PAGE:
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European Union policymakers keep making the same mistakes

PARIS -- Americans call it a Rube Goldberg machine, Britons a Heath Robinson contraption and the Danes a Storm P machine.

The European Union's policymaking system often resembles one of those cartoon designs of an implausibly convoluted system for achieving a simple task — held together by sticking plaster, string, frequent tinkering and plenty of wishful thinking.

What is striking when you compare Europe's policies on agriculture, monetary union and climate change is the similarity of the way the EU keeps bolting on patches and extra wiring to try to fix problems created by its own solutions.

Over the last five decades, the EU has set out to achieve a set of worthy goals by regulating markets — self-sufficiency in food, currency stability, fighting climate change.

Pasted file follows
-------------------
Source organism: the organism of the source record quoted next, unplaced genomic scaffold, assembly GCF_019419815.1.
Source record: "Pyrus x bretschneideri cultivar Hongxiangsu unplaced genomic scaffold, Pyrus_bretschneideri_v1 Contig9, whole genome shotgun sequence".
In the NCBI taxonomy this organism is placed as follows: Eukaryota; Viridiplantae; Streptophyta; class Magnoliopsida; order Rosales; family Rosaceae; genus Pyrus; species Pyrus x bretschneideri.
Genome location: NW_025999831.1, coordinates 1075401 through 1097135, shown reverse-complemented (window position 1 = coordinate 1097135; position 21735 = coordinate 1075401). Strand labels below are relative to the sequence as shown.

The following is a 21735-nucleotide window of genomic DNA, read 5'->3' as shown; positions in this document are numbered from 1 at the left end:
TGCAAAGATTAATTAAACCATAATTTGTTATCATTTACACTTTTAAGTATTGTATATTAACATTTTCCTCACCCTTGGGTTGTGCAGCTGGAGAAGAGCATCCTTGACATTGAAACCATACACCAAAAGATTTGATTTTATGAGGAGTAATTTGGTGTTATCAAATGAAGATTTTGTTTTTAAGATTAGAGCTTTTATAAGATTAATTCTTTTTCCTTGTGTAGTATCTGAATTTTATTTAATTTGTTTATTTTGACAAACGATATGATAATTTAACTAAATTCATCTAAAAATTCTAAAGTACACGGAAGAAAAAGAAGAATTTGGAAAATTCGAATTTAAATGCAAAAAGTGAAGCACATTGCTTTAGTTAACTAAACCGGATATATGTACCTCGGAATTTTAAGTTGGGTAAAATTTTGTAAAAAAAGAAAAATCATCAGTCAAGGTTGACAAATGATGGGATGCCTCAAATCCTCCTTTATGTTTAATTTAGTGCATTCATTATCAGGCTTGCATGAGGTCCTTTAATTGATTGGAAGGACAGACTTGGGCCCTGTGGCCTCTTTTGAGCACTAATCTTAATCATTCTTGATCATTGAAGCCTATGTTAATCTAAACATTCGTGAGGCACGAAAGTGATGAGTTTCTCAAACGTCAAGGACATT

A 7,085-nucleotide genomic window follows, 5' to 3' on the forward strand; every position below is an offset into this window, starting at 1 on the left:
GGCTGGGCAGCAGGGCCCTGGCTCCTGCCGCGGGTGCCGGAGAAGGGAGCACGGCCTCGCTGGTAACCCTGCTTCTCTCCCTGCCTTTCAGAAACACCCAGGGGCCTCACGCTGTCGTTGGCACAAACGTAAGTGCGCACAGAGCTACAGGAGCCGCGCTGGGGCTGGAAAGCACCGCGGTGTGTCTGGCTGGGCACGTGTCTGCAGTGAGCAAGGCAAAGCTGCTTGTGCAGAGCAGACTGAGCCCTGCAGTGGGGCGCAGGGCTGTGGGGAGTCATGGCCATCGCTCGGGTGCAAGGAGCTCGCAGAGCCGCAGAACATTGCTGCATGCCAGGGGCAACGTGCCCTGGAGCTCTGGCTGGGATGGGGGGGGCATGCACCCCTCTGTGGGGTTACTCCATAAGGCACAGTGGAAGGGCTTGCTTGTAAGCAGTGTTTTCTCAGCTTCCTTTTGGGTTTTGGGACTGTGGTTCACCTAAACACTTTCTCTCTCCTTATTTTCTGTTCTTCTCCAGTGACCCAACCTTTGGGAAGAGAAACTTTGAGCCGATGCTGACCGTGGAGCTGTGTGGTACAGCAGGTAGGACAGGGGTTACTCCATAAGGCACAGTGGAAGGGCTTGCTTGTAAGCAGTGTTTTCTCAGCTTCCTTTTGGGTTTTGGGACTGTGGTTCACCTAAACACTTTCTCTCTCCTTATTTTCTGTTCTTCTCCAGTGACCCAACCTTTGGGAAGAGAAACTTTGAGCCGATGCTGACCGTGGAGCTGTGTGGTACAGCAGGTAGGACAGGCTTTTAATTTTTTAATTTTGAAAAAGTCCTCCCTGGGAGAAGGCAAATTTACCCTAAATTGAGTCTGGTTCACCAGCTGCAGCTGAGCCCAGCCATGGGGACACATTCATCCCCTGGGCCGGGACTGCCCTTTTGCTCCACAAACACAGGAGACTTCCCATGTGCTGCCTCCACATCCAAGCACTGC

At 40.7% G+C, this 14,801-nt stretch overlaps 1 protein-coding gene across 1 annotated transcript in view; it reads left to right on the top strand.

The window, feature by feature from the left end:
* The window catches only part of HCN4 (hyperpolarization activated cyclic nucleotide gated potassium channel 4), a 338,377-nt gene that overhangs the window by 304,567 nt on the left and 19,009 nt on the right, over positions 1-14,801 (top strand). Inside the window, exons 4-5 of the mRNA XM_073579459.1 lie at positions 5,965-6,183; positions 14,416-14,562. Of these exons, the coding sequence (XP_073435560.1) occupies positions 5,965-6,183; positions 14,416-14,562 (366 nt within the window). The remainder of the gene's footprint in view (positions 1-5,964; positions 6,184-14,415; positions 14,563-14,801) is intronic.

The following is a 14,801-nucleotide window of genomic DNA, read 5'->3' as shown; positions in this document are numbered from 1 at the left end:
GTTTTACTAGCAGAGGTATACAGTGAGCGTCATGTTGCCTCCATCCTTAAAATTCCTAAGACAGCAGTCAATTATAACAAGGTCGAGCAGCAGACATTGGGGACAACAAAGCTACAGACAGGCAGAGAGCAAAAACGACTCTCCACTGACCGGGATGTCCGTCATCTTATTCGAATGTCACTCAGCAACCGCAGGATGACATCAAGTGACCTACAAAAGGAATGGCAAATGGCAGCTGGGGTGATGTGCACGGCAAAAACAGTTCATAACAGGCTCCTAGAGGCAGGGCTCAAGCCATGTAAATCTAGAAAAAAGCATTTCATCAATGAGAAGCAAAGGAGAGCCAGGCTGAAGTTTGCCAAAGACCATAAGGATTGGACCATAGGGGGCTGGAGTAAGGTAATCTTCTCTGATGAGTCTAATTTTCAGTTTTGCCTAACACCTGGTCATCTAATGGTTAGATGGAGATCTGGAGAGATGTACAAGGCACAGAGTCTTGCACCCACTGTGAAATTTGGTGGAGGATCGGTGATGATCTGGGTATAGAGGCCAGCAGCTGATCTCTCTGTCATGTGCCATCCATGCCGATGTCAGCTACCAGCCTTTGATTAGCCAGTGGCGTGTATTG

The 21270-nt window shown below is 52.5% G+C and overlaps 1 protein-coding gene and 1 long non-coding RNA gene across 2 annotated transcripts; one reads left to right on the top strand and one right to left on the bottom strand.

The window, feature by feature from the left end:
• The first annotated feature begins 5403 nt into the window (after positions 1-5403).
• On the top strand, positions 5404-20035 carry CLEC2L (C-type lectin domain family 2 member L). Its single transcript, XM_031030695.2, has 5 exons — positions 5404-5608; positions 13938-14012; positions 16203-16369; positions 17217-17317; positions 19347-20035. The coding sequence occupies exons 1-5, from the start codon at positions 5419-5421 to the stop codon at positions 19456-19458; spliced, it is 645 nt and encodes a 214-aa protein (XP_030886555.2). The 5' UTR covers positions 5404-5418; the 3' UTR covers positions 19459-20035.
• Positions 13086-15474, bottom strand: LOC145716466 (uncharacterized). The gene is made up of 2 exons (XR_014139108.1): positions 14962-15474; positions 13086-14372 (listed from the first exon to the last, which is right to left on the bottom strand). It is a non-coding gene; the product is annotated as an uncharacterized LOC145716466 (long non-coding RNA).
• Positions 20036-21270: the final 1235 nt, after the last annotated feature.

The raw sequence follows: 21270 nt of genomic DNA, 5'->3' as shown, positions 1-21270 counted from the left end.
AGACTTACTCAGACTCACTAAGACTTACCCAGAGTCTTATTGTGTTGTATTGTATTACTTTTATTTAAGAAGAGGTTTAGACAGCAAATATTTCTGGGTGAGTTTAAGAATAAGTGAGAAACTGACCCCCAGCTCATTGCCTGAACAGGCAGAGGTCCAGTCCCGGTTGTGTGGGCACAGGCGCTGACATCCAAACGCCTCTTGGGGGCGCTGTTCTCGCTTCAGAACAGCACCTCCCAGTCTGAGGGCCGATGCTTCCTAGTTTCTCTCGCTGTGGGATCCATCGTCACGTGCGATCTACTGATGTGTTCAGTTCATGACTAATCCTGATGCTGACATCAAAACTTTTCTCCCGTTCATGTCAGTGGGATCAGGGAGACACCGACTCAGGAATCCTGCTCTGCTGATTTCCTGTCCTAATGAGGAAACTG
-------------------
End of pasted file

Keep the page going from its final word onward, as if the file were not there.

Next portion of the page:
Each of these policies created perverse incentives or what economists call “moral hazard,” causing unintended consequences such as grain mountains and wine lakes, real estate bubbles and debt overhangs, and the collapse of the carbon price.

When things go off the rails, the EU reflex is never to question or scrap the policy, since political dogma, vested interests and institutional inertia rule out going back on what in Eurospeak is called the “acquis” — European achievements.

The default response is always “more Europe,” although not necessarily the most straightforward solution, which is often fenced around with political vetoes.

“In political science, it's called 'past dependence,'” says Helen Wallace of the London School of Economics, an authority on European governance. “You are so locked in by what you have done before that you end up doing a version of it again and again.”

While similar behavior exists in national governments and private businesses, the EU is special due to the number of veto holders who can obstruct change, but also because supporters of the European integration project are reluctant to be critical when policies go wrong, she said.

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